The truck crash outside the Victoria Park Tunnel today highlights the problem of relying solely on one mode for transport for the city as well as how important it is to be able to have reliable trip times.

Police said the truck and trailer crashed into the back of a stationary vehicle before rolling just before 1pm. The drivers were taken to hospital with moderate injuries, police said.

Michael Mason, a passing motorist, said all four lanes of traffic were backed up about a kilometre.

“The truck has flipped on its side and it’s taking out the whole motorway.”

Now events like this, despite there being two within a week, are random and when they do occur can cause absolute chaos. Unlike peak hour it is very hard to work around them which means often you can have no choice but to get caught up in them so for those poor souls stuck in their cars, there is very little they could do. But it isn’t just a truck crashing, how many appointments were missed, or deliveries delayed as a result of this incident. How much would those caught up in the chaos given to have had an option that would have allowed them to avoid the risk of such an incident happening?

To me it shows why we need to continue to invest in public transport, especially the kind that has its own right of way that private vehicles can’t access and so is able to avoid congestion. Whether that be a fully dedicated busway across the harbour, including its approaches or a rail line under the harbour the important thing is we have alternatives in place. An independent and modern network would have high reliability and would give some certainty to travel times. I might not do much for those already stuck in the traffic but in the future how many would continue to choose to drive, especially for things like important appointments if there was a risk that the actions of someone else could delay you in such a way?

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    1. haha don’t even know if that is worth an answer. The proposed AWHC separates out CBD traffic (bridge) from through traffic (tunnel) it means that an accident on either one would result in people having to funnel through the CBD to get to the alternative route. I imagine that would cause a lot of chaos.

      1. It would have made no difference in this case. There was alternative route via city in this case too. Building billions of redundancy just will never be worth it.

          1. Don’t worry, I know he was but thought it was worth pointing out the issue with it for those who may actually think this is a reason for it.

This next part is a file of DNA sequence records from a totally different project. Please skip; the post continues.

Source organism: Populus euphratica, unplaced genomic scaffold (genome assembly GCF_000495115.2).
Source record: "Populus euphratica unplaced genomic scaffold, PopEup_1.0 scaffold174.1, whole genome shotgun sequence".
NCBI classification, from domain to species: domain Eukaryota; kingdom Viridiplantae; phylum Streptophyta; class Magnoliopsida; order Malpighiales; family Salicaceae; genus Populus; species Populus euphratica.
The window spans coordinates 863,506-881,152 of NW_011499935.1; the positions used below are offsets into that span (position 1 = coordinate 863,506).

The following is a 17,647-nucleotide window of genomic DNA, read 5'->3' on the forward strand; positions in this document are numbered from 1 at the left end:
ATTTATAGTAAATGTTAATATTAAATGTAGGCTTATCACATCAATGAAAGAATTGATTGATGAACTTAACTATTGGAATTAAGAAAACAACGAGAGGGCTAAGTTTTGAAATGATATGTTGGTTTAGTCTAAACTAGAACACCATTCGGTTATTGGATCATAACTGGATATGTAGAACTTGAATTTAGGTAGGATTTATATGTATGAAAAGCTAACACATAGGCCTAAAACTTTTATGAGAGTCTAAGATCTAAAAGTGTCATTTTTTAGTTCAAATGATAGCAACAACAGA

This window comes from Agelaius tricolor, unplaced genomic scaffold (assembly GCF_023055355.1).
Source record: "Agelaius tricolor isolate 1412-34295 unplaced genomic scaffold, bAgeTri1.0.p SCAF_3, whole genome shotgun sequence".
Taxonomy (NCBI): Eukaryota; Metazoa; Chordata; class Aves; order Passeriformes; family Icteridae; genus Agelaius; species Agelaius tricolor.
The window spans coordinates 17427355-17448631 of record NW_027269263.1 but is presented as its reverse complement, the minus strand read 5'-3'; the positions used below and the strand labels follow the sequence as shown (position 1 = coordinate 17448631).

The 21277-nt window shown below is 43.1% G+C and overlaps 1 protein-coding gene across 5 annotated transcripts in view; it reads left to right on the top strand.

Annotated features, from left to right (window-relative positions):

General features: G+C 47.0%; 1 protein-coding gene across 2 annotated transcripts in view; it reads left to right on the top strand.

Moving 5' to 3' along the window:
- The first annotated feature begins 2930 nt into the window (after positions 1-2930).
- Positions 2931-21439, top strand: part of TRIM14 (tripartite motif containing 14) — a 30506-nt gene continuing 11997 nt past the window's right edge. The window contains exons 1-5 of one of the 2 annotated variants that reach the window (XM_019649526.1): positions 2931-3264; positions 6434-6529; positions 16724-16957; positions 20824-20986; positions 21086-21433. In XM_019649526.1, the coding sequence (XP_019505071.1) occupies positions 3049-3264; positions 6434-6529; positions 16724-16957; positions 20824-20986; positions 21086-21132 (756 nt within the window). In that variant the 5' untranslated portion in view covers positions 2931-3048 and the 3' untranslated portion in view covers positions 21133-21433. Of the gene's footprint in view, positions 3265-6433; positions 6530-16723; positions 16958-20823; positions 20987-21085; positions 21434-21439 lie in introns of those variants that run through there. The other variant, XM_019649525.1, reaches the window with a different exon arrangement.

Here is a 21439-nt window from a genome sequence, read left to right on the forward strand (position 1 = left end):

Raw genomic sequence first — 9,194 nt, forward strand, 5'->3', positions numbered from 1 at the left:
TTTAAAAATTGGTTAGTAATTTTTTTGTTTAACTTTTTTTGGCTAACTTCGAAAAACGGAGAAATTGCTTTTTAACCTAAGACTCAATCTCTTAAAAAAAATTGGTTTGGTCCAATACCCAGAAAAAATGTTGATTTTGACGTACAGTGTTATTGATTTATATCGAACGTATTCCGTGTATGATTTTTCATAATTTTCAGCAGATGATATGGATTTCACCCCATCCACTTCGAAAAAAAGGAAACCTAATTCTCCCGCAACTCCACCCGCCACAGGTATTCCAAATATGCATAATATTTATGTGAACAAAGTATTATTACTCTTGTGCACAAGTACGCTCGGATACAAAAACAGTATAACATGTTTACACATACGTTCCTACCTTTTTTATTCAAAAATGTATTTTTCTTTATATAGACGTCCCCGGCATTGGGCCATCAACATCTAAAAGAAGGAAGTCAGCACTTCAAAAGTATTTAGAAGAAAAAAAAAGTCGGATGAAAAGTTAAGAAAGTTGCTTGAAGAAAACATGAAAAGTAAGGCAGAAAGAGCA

1. Would this be the reason my bus was stuck in a queue from Kingsland right back up to Mt Eden Rd at 5:30pm, or some other incident? The worst I’ve seen, but unfortunately no way to avoid it as the flyover means New North Rd cannot have bus lanes for about 1km.

  2. Honestly the transport authority should follow the world standard that it cannot overtake vehicle or changing lanes when inside the diameter of the entrance and exit of the tunnel.. The amount of changing lanes inside the tunnel. It is the driver asking for trouble…..

  3. This is of course a short covered trench rather a tunnel, though the driver experiences it as a tunnel. And it certainly has the characteristics of a tunnel. Which is to say it is a poor place to run fumey vehicles carrying highly flammable fuel, especially under the control of the usual assortment of borderline incompetents that occupy our roads.

    Contrast the record of this only just opened ‘tunnel’ with the oldest ROW run by Transport for London, and the oldest underwater tunnel in the world: The Thames Tunnel dug by Brunel and opened in 1843. OK so trains didn’t run through until 1869, and the weren’t electric at first. And it has suffered neglect and squabbles over its repair, but it is still run with trains today and has done without accident.

    Yet NZTA want to send our drivers by the thousands through real tunnels under the harbour…. Rocks in their heads. Or at least Roads in their eyes; when all you’ve got is a hammer every problem looks like a nail….

  4. Normally your posts make sense and are worthwhile – looking at the number of times in the last 3 weeks that my train has been delayed or cancelled completely the phrasing of your argument here seems farcical

    1. I’m well aware of our current rail systems reliability which is why I specifically mentioned a modern system, something we won’t have till we get all of our new trains running which won’t be till 2016.

    2. Road transport mostly bypasses problems because of the massive multi-path redundancy. Except around single-route choke points, such as bridges, cars are generally able to leave a blocked road and take a secondary route to their destination. The secondary route may be unpleasant and complicated, but you’ll get to your destination eventually. Road users can bypass “signal” failures by slowing down, being cautious, and being polite to other road users. Road travel isn’t prone to strike action, and is only marginally prone to weather issues.